This interesting mini-series
August 27, 2001 8:35 PM   Subscribe

This interesting mini-series about the human face on TLC (via BBC), claims that technology and the Internet are replacing face-to-face contact, but without much needed facial expressions that play a crucial role in communication. No doubt, this is why we THINK OF CAPITAL LETTERS as "yelling" and use :) and :P in online communication. Where do you see online communication in 10 years?
posted by canoeguide (17 comments total)
Sadly, I think that as webcams and broadband progress, they'll still be mostly used by closeted men for crotch-cams.

I just hope that as digital communication progresses, as it has with i-mode phones, that we step back and realize that sending an email isn't always the most effective media. Too often, we ignore the soft costs of both productivity and spirituality associated with firing off a quick email. I just don't see any advancement in technology that can overcome what is something we just have to learn as a society.
posted by machaus at 8:58 PM on August 27, 2001

CD-quality, 3D-holo-stereophonic, full-screen, broadband porncam-o-rama.
posted by at 9:00 PM on August 27, 2001

In 10 years the web will be obsolete. We will communicate via radio transmitters inplanted in our heads.


Seriously, Bluetooth will probably be the industry standard, my 100-year-old great aunt will be asking me to sync up her Palm with mine, porn will still generate more dollars than any other e-commerce category, and Al Gore will vigorously insist that he invented the web. Paranoia will still ensue about what's safe to download and what's not, Gator will continue to install sneaky, unwanted applications in bundled software and Bill Gates will have "retired" to a quiet facility somewhere off the coast of Alaska.

Oh, and the majority of e-mail viruses will not come from Asian universities - those Indian kids mentioned in another topic will have cornered the market there. ;-)
posted by soynuts at 9:06 PM on August 27, 2001

We'll be screaming at each other in 3D, with automatic translation software. Yay.
posted by aramaic at 9:15 PM on August 27, 2001

I just keep thinking of a big fat-pipe version of mefi with video posts.
posted by canoeguide at 9:18 PM on August 27, 2001

Anyone who thinks that a video image of a face transmits the same bandwidth (and is thus equivalent to) an actual face, uh, in your face, has missed most communications theory of the past 50 years and is not to be believed.

And anyone who thinks that old media are replaced by new media with anything like the speed that these folks seem to imply has also missed a lot of the lessons of the last several years. It was within the last 10 years that oceangoing ships finally could quit having telegraphy equipment aboard and working.

It takes a long time to replace old media. New media supplement and complement old media, the coexist, they comingle. But they don't simply replace old media in a 1-for-1 fashion. It's a good smell test to apply to ambitious startups, in fact.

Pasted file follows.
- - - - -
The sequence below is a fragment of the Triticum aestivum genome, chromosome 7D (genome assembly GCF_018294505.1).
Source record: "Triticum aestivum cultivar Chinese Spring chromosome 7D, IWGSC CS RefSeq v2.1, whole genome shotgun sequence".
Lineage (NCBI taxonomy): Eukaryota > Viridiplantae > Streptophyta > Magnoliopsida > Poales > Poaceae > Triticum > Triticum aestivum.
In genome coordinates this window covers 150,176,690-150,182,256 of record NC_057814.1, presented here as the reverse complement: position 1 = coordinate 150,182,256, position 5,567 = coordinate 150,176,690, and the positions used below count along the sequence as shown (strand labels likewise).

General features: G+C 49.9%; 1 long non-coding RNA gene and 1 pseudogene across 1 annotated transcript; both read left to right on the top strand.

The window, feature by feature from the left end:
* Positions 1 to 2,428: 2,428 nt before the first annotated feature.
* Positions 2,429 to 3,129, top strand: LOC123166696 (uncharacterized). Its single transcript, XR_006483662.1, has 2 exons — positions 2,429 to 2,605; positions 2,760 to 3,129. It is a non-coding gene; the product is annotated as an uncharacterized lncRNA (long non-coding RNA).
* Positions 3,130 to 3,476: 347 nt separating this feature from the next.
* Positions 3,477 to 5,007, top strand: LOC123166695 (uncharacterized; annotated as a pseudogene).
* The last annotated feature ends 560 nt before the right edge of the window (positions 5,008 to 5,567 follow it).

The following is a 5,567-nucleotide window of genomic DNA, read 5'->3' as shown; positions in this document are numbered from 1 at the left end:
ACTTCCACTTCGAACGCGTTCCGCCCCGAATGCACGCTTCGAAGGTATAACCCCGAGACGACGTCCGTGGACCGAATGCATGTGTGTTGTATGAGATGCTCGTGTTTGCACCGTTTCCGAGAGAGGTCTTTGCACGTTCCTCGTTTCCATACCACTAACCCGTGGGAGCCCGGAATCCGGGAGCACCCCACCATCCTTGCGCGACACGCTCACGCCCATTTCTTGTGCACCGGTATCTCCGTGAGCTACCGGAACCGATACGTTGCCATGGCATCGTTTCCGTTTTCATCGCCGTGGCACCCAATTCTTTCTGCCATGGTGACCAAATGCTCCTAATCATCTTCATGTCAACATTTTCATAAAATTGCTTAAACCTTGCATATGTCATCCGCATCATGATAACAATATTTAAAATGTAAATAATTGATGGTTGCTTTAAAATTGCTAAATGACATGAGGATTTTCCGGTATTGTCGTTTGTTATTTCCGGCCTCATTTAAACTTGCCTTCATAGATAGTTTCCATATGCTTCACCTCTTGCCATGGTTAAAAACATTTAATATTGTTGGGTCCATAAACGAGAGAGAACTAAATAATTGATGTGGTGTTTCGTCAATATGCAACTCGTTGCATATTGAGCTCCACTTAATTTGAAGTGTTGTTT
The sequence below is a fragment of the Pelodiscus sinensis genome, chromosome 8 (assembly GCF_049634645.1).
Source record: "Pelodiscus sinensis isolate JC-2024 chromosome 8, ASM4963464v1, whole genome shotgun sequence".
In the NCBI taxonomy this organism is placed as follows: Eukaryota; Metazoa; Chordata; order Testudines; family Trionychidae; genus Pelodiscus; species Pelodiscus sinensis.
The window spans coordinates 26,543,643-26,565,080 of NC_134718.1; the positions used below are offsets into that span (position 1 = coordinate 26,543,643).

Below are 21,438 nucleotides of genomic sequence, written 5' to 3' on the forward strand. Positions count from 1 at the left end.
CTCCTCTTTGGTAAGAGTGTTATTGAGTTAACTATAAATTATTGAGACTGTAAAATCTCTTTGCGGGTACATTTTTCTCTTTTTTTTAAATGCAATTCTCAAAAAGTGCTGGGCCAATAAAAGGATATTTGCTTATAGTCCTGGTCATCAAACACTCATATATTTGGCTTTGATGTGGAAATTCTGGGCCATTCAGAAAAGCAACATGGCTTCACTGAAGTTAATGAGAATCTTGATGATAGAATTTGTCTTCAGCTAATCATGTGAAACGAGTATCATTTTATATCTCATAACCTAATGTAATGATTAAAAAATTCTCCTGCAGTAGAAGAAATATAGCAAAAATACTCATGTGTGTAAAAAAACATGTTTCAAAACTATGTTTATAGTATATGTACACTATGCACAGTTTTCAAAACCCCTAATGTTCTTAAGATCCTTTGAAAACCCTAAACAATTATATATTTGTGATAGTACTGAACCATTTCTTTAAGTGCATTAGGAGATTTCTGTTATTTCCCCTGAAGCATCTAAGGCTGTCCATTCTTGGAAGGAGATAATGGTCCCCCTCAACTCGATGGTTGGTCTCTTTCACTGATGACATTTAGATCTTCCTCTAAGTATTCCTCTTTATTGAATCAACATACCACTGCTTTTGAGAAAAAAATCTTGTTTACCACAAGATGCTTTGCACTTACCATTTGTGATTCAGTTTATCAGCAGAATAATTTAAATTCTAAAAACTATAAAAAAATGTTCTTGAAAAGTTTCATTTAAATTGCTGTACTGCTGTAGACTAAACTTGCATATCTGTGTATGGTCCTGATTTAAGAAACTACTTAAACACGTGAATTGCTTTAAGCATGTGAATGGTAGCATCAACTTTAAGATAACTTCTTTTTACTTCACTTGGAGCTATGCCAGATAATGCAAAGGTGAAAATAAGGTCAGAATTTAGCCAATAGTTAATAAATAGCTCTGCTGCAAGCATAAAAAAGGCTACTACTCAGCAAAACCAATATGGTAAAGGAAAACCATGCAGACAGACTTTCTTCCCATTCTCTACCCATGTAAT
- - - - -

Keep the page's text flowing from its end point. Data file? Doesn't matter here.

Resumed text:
Online communication in 10 yrs will look very much as it does today, plus a bunch of other stuff that inter-operates with it.
posted by mikel at 9:41 PM on August 27, 2001

Fine. Good bye human contact. It's highly overrated based on my previous 20 years of "interaction" with humans. Drive down any city street, get cut off, flipped off and spit on. Go to any store and get cut in front of, rudely shrugged off or ignored, and basically shit on. We humans are a bunch of mean-asses and have no business interacting live (I'm sorry; I mean "real-time") until we get our collective shit together.

Anyone want to meet for coffee & discuss? TIC
posted by KevinSkomsvold at 9:49 PM on August 27, 2001

I keep waiting anxiously for the big holoscreen projector thingy ala the Emperor in The Empire Strikes Back.

I want a 40 ft head to push around my underlings, damnit.
posted by dong_resin at 9:59 PM on August 27, 2001

the online version of the human body (small 90k) (larger 400k flash 4 required) has got to be the best interactive human body on the internet i have ever seen.
posted by will at 10:23 PM on August 27, 2001

IMHO, technology does and will allow us to *not* have to have face-to-face interactions with those people who we really don't want to deal with to begin with! We can just choose to hang with those who are important to us in our lives . . . in a way, technology enhances face-to-face contact by allowing us to be more selective about who we spend face-to-face interactions with.

In 10 years, I expect online communication to about the same as it is now . . .
posted by mathdragon at 10:29 PM on August 27, 2001

Um, did the technology of the telephone replace face-to-face contact? Are novels deficient because we don't see the facial expressions of the characters?